In 2019 we celebrate 100 years since Walter Gropius founded Bauhaus, the school which, due to its experimental and pioneering nature, would influence most of the future of applied arts, design, architecture, and educational methods. Bauhaus was founded on the 1st of April, in Weimar, Germany, and was active only for 14 years. The school has had three directors during its existence: Walter Gropius, Hannes Meyer, and Mies Van der Rohe, and had its venue in Weimar from 1919 to 1925, in Dessau from 1925 to 1932 and in Berlin from 1932 to 1933. The school was closed in 1933 due to the Nazi pressures, but it somehow continued in another continent as the School of Architecture at the Armour Institute, now, Illinois Institute of Technology, Chicago, United States. Important professors of the school include Mies Van der Rohe, Marcel Breuer, Wassily Kandinsky, Paul Klee, Laszlo Moholy-Nagy, Adolf Meyer, Walter Gropius, and others. These are all notorious names in the history of the modernist movement, while the women of Bauhaus who studied, taught, and represented the school is far less known by the larger public, due to gender bias. We are going to pay tribute to 8 of these incredible women of Bauhaus, whose legacies go far beyond their time.
1. Alma Siedhoff-Buscher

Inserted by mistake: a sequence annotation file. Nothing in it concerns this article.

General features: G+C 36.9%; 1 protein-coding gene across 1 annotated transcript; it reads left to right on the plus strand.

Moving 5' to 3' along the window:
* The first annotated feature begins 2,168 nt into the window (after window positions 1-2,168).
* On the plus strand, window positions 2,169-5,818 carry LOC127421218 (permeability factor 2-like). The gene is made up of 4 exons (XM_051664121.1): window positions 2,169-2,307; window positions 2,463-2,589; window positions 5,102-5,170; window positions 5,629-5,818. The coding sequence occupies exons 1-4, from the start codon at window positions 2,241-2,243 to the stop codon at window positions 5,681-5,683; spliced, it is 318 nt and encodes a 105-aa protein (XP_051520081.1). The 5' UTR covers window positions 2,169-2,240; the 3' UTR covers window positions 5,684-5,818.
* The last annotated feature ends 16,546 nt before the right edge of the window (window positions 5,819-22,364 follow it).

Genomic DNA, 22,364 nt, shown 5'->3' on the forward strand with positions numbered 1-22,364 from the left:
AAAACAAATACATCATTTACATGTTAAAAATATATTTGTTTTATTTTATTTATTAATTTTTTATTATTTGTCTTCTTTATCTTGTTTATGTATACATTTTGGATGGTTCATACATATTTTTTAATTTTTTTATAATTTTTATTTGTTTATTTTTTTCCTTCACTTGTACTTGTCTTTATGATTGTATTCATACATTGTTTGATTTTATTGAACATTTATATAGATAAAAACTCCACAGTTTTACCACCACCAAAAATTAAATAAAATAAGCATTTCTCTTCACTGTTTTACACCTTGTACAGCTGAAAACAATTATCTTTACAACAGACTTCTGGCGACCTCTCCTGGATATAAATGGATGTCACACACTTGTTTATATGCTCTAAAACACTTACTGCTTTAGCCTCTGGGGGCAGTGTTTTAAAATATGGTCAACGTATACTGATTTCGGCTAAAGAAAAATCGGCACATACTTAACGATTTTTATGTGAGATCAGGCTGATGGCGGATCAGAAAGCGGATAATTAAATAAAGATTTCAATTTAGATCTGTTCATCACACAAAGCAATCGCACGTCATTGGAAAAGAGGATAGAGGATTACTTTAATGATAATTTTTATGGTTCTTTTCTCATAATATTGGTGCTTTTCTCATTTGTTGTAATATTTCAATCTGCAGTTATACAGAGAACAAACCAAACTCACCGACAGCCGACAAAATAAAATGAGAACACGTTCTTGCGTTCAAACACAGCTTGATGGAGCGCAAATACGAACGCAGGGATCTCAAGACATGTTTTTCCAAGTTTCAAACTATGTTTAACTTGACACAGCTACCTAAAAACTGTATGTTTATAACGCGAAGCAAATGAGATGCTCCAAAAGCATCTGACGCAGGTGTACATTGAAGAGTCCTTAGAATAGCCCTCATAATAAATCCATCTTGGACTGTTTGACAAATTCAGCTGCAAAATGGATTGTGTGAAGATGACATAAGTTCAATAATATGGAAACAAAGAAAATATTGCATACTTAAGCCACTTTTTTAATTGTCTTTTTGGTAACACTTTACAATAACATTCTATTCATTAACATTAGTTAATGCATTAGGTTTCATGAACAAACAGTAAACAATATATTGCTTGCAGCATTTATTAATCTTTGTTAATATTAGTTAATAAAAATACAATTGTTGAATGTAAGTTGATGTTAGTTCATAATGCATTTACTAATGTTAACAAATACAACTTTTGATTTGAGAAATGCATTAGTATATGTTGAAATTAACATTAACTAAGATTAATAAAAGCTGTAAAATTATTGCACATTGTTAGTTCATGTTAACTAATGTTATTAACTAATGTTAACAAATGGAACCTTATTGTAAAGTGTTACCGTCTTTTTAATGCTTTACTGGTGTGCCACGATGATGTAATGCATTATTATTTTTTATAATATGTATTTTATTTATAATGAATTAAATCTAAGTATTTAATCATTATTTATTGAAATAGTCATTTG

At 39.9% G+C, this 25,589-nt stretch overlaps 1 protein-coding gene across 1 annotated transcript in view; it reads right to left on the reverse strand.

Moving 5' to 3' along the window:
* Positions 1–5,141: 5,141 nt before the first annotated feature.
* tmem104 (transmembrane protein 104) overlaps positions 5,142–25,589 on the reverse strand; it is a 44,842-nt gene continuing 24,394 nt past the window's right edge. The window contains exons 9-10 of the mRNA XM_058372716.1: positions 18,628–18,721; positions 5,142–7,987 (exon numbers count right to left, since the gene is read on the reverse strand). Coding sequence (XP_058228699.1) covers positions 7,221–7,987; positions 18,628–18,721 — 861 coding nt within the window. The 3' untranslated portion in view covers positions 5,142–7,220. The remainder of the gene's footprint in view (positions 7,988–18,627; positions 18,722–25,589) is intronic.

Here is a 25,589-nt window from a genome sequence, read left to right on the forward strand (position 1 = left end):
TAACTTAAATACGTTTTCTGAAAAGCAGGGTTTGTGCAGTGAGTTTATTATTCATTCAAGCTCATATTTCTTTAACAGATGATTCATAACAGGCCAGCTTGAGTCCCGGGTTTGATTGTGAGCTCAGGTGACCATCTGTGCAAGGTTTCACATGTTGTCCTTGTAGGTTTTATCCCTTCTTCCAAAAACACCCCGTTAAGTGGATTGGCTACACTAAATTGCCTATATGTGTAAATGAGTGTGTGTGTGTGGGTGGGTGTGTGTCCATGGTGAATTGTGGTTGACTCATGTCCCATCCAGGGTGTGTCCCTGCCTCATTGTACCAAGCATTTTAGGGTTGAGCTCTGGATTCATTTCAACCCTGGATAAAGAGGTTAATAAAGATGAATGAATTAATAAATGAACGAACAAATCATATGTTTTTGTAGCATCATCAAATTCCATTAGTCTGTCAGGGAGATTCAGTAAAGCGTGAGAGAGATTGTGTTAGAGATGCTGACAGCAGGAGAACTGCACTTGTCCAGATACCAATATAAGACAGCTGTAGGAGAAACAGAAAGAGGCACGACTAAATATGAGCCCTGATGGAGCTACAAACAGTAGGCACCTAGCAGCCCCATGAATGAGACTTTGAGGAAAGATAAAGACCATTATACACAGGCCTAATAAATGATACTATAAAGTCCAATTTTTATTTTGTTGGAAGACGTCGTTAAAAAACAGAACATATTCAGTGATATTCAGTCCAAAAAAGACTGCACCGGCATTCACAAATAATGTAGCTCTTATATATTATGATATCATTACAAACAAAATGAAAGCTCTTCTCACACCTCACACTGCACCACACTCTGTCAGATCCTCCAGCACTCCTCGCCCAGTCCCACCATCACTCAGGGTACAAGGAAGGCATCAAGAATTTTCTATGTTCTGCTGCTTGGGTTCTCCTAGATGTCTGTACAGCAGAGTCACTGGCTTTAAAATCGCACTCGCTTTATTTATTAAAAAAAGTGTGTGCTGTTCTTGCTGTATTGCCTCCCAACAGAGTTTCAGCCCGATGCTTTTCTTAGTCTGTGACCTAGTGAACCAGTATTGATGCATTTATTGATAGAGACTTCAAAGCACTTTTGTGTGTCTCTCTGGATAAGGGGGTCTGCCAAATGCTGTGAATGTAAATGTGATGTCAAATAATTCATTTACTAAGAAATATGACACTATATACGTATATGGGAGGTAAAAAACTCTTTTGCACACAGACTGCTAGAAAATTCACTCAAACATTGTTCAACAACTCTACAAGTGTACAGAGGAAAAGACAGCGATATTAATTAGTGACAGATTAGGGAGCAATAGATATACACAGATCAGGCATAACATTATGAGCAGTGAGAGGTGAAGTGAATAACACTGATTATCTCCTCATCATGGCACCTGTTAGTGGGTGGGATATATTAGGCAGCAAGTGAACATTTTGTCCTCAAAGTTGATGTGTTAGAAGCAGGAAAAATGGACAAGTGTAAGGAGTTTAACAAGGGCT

1899 Kreuztal, Germany to 1944 Buchschlag, Germany.
Alma Siedhoff-Buscher was a German designer and one of the incredible women of Bauhaus, who began studying at the Bauhaus in 1922, first at the Weaving Workshop and then the Wood Sculpture Workshop. Her designs of wooden toys are still manufactured today: Kleine Schiffbauspiel (“Little ship-building game”), composed of 32 wooden pieces painted in primary colors, then followed Grosse Schiffbauspiel (“Big ship-building game”) composed of 39 pieces and Wurfpuppen (bendy string dolls with heads made out of wood). Alma was involved in the development of “Haus am Horn”, a house designed by Georg Muche in Weimar Germany, for the Werkschau (Workshow) in 1923. It is now part of the UNESCO World Heritage List. She worked on the modular white interiors of the children’s room, a true innovation for those years, as the volumes could be transformed from bookshelves to desks and so on.
2. Anni Albers
1899 Berlin, Germany to 1994 Orange, United States
Anni Albers is the first women of Bauhaus who had a solo exhibition at the MOMA in New York, in 1949, is one of the most important figures in the weaving workshop at the Bauhaus and then at the Black Mountain College in North Carolina, in the United States, where she emigrated. Her tapestries with geometric patterns, inspired after Paul’s Klee drawings, attracted the attention of the Knoll Company, with whom she collaborated.
3. Benita Koch-Otte
1892 Stuttgart, Germany to 1976 Bielefeld, Germany
Benita Koch-Otte was both a student and a professor at the Bauhaus, at the weaving workshop, and one of the most appreciated figures of the school, along with Gunta Stolzl, due to their abstract patterns. She also designed the kitchen of the Haus am Horn in Weimar, using as inspiration the one designed by Margarete Schutte-Lihotzky, the first female Austrian architect in 1926, which is thought to be the precursor of the contemporary fitted kitchens.
4. Florence Henri
1893 New York, United States-1982 Laboissiere-en-Thelle, France